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Meyer Friedman and Ray Rosenman (1959, 1974)
1 March 2013
AIMS: To investigate the hypothesis that the development of coronary heart disease (CHD) was associated with Type A behaviour.
Friedman & Rosenman, from their work as cardiologists, noted that their patients
displayed a common behaviour pattern: they were goal-
The Western Collaborative Group Study was set up to test Friedman & Rosenman’s hypothesis.
PROCEDURE (METHOD): The participants were a self-
Part 1 of the study included structured interview and observation which assessed
personality type and current health status. Personality type was determined by the
amount of impatience, competitiveness and hostility reported and observed during
the interview and from the answers to 25 questions concerned with how the individual
responded to everyday life. Eg: the intervieqwee was asked how they would cope with
having to wait in a long queue. The interview was conducted in a provocative manner
– ie: interrupting the interviewee -
The participants were then classified on a scale: A1 (fully Type A), A2 (not fully Type A), X (equal amounts Type A and Type B, or B (fully Type B) – Type B being more relaxed individuals in comparison to the high stress Type A.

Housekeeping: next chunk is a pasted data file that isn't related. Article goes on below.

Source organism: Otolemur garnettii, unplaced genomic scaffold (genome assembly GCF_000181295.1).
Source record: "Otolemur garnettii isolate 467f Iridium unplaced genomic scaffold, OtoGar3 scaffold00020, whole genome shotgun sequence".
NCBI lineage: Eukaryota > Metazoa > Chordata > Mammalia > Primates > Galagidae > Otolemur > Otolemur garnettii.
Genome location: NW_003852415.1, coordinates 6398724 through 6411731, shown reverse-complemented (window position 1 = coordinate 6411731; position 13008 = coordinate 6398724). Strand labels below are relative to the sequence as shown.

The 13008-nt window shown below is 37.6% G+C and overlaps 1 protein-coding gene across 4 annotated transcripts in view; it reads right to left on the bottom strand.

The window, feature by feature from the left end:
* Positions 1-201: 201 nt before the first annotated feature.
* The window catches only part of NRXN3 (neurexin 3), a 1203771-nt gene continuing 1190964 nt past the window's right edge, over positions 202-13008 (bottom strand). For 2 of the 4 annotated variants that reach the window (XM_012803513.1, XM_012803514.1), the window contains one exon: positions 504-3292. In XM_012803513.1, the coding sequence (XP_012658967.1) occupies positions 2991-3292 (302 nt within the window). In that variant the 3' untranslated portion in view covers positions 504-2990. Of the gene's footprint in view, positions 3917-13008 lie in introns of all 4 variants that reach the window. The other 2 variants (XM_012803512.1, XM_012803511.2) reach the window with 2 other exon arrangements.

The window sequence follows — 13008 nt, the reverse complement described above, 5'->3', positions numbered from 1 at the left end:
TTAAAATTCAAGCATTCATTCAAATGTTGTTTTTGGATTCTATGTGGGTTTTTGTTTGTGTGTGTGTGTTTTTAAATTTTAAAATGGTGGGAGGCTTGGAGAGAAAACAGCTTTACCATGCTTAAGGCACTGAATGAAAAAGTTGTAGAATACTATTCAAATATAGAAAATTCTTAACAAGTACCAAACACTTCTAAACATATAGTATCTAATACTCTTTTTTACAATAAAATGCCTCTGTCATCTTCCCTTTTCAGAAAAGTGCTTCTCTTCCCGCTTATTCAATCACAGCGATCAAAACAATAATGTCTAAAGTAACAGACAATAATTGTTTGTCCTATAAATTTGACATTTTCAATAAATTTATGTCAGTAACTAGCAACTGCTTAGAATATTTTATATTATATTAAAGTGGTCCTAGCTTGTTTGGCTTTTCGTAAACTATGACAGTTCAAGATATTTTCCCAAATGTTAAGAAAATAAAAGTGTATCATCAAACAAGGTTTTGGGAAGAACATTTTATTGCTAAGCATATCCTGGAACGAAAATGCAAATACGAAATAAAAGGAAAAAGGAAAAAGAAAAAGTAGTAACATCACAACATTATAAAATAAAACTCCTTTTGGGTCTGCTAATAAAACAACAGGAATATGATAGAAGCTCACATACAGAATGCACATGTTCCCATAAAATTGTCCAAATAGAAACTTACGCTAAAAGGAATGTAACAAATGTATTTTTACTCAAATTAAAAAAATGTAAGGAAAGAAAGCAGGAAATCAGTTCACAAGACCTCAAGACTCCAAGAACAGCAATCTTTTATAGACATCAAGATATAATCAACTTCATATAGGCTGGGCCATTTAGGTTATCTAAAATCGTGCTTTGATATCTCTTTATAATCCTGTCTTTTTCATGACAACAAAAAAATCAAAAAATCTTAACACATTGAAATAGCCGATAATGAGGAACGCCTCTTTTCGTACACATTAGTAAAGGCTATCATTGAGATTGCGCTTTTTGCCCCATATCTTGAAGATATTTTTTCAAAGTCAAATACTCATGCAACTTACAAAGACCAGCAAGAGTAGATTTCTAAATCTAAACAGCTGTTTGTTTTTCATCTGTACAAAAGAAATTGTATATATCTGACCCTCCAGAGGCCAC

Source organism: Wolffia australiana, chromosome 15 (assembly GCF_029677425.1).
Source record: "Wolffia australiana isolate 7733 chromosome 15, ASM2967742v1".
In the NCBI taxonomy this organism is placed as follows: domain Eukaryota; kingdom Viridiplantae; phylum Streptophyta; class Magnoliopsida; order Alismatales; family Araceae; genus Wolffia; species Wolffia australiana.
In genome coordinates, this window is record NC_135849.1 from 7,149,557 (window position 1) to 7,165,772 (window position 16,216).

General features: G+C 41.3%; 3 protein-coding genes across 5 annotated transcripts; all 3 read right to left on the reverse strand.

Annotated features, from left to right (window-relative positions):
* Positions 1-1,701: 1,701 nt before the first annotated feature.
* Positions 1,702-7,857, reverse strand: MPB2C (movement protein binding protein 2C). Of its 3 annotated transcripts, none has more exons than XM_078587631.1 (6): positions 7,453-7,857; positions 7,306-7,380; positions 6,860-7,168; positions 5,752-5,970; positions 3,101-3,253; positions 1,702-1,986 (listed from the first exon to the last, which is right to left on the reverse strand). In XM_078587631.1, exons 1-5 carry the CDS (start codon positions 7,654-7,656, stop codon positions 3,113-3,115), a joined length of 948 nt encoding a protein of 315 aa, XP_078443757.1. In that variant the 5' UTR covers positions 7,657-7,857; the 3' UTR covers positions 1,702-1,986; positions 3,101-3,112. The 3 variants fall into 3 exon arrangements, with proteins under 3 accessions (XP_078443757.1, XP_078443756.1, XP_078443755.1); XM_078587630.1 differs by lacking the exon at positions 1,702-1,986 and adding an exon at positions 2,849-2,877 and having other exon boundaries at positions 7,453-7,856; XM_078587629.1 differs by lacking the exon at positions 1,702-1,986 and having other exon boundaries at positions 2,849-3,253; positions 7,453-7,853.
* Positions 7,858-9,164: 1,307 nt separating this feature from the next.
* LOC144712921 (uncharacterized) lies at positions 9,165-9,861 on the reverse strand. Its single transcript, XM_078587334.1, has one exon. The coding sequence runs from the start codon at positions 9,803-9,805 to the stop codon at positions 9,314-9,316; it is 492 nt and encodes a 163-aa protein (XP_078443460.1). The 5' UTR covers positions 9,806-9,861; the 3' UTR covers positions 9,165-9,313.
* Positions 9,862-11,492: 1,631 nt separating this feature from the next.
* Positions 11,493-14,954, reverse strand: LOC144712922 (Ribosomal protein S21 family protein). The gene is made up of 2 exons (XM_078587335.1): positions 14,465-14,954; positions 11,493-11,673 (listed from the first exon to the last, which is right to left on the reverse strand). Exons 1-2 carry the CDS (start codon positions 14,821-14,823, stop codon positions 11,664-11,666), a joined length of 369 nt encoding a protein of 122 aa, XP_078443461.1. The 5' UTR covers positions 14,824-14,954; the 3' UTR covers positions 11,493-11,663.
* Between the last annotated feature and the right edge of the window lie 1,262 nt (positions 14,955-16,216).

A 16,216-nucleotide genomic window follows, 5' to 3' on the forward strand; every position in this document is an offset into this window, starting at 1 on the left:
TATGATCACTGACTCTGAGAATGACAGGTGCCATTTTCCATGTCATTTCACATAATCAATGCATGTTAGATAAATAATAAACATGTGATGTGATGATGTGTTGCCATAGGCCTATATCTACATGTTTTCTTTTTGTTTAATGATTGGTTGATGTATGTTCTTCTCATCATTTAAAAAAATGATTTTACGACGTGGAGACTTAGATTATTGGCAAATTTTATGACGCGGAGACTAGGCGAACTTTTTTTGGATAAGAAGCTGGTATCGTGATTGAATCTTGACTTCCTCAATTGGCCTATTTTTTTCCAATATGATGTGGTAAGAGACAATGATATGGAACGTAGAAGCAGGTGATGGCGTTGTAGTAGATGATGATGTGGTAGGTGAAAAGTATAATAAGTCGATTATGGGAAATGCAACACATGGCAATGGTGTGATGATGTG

Part 2 of the study was the follow-
A correlational analysis was carried out to test the association between Type A/B behaviour and CHD.
Recurring heart attacks
Fatal heart attacks
RESULTS (FINDINGS): After 8.5 years 257 of the original participants had developed CHD. Of those 257, 70% were identified as being Type A. This was nearly 2 x as many as Type B, even when other factors associated with CHD – eg: smoking, obesity and existing high blood pressure – were taken into account. More than twice as many Type As had died of cardiovascular problems as Type Bs. 12% of Type As had experienced a heart attack, compared to just 6% of the Type Bs.
Type As were found to have higher levels of cholesterol, adrenaline and noradrenaline and higher blood pressure than Type Bs. They were also identified as more likely to be engaged in risky behaviours such as smoking.
A moderate but significant correlation was found between personality type and CHD.
CONCLUSIONS: Friedman & Rosenman found that Type A behaviour is fairly strongly linked to CHD. They concluded that Type A behaviour increases the individual’s experience of stress which increases physiological reactivity which, in turn, increases vulnerability to CHD. The high levels of stress hormones suggest Type As do experience more stress than Type Bs. The stress response inhibits digestion which leads to higher levels of cholesterol in the blood.
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